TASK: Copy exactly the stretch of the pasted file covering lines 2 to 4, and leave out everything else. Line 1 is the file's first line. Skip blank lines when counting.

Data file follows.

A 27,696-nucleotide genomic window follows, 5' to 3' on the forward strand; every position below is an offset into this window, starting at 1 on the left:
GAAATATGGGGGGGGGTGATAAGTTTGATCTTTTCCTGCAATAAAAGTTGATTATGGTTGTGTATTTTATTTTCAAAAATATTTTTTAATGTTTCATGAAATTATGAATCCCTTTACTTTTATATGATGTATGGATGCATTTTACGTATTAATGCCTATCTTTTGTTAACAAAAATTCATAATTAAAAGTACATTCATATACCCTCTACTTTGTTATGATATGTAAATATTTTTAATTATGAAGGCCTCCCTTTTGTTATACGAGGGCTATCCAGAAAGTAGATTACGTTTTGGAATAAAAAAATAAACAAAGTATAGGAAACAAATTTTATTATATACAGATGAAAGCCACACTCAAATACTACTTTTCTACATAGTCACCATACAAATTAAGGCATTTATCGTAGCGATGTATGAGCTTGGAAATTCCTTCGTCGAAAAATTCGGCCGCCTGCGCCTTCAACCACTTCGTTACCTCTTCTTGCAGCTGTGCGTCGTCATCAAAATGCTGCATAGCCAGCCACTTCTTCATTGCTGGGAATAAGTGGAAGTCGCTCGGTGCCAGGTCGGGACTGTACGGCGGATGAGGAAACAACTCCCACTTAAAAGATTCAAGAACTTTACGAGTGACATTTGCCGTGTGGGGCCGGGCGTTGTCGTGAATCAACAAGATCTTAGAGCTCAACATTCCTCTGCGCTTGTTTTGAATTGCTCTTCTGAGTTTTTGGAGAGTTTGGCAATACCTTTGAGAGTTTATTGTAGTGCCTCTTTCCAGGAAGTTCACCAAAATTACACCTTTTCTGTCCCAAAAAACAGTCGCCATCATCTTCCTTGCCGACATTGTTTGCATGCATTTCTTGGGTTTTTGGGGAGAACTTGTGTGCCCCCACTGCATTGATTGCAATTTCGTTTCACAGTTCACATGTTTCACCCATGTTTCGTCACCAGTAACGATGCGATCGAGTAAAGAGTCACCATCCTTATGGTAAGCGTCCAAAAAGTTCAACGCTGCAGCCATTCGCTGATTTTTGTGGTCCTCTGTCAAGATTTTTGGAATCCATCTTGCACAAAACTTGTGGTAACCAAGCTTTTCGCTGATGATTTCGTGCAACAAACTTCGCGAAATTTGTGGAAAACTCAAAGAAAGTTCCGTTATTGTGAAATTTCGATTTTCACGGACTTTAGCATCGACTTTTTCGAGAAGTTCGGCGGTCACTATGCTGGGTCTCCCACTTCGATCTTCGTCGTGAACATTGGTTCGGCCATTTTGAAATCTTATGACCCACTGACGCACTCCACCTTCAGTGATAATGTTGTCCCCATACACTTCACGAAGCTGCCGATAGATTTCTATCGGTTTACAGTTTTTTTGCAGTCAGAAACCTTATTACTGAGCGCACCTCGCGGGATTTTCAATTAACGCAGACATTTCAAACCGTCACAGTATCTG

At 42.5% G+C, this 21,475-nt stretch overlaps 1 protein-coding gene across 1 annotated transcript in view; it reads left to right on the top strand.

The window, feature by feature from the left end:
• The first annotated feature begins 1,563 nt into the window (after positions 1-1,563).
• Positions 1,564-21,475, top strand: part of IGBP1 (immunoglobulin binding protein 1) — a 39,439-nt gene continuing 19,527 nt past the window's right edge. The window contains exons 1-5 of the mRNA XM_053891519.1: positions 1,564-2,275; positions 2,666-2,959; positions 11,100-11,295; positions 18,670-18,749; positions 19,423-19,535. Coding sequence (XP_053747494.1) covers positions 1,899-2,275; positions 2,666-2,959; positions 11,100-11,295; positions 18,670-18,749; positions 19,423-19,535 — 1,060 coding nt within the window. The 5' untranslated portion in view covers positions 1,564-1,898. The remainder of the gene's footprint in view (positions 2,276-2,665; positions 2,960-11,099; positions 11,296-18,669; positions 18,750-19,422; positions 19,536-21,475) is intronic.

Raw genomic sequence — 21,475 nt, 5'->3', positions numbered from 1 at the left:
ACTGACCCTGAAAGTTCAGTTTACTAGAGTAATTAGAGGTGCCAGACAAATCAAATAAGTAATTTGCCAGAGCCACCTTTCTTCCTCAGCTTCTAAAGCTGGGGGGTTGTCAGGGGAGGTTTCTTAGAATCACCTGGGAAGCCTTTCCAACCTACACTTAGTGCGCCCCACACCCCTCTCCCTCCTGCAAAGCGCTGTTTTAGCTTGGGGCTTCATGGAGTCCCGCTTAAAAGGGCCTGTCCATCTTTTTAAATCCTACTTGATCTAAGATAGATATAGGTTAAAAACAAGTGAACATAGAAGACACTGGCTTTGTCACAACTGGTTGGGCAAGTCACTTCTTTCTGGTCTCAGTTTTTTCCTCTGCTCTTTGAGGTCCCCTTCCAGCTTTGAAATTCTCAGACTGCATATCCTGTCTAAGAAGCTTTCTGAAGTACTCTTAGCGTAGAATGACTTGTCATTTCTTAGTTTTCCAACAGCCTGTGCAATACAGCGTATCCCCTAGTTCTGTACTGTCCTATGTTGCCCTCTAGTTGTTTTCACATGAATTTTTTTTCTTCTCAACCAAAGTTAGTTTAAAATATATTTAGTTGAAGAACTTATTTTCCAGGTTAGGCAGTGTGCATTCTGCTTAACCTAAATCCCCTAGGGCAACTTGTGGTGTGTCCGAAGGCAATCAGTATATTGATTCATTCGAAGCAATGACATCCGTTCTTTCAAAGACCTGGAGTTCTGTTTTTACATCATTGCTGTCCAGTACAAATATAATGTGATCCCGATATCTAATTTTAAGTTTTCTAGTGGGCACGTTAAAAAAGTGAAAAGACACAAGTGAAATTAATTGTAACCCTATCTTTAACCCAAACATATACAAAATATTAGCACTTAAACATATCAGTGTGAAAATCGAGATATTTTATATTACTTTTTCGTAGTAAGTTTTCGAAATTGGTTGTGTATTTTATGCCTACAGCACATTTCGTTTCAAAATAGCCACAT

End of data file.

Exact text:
GAAATATGGGGGGGGGTGATAAGTTTGATCTTTTCCTGCAATAAAAGTTGATTATGGTTGTGTATTTTATTTTCAAAAATATTTTTTAATGTTTCATGAAATTATGAATCCCTTTACTTTTATATGATGTATGGATGCATTTTACGTATTAATGCCTATCTTTTGTTAACAAAAATTCATAATTAAAAGTACATTCATATACCCTCTACTTTGTTATGATATGTAAATATTTTTAATTATGAAGGCCTCCCTTTTGTTATACGAGGGCTATCCAGAAAGTAGATTACGTTTTGGAATAAAAAAATAAACAAAGTATAGGAAACAAATTTTATTATATACAGATGAAAGCCACACTCAAATACTACTTTTCTACATAGTCACCATACAAATTAAGGCATTTATCGTAGCGATGTATGAGCTTGGAAATTCCTTCGTCGAAAAATTCGGCCGCCTGCGCCTTCAACCACTTCGTTACCTCTTCTTGCAGCTGTGCGTCGTCATCAAAATGCTGCATAGCCAGCCACTTCTTCATTGCTGGGAATAAGTGGAAGTCGCTCGGTGCCAGGTCGGGACTGTACGGCGGATGAGGAAACAACTCCCACTTAAAAGATTCAAGAACTTTACGAGTGACATTTGCCGTGTGGGGCCGGGCGTTGTCGTGAATCAACAAGATCTTAGAGCTCAACATTCCTCTGCGCTTGTTTTGAATTGCTCTTCTGAGTTTTTGGAGAGTTTGGCAATACCTTTGAGAGTTTATTGTAGTGCCTCTTTCCAGGAAGTTCACCAAAATTACACCTTTTCTGTCCCAAAAAACAGTCGCCATCATCTTCCTTGCCGACATTGTTTGCATGCATTTCTTGGGTTTTTGGGGAGAACTTGTGTGCCCCCACTGCATTGATTGCAATTTCGTTTCACAGTTCACATGTTTCACCCATGTTTCGTCACCAGTAACGATGCGATCGAGTAAAGAGTCACCATCCTTATGGTAAGCGTCCAAAAAGTTCAACGCTGCAGCCATTCGCTGATTTTTGTGGTCCTCTGTCAAGATTTTTGGAATCCATCTTGCACAAAACTTGTGGTAACCAAGCTTTTCGCTGATGATTTCGTGCAACAAACTTCGCGAAATTTGTGGAAAACTCAAAGAAAGTTCCGTTATTGTGAAATTTCGATTTTCACGGACTTTAGCATCGACTTTTTCGAGAAGTTCGGCGGTCACTATGCTGGGTCTCCCACTTCGATCTTCGTCGTGAACATTGGTTCGGCCATTTTGAAATCTTATGACCCACTGACGCACTCCACCTTCAGTGATAATGTTGTCCCCATACACTTCACGAAGCTGCCGATAGATTTCTATCGGTTTACAGTTTTTTTGCAGTCAGAAACCTTATTACTGAGCGCACCTCGCGGGATTTTCAATTAACGCAGACATTTCAAACCGTCACAGTATCTG

At 42.5% G+C, this 21,475-nt stretch overlaps 1 protein-coding gene across 1 annotated transcript in view; it reads left to right on the top strand.

The window, feature by feature from the left end: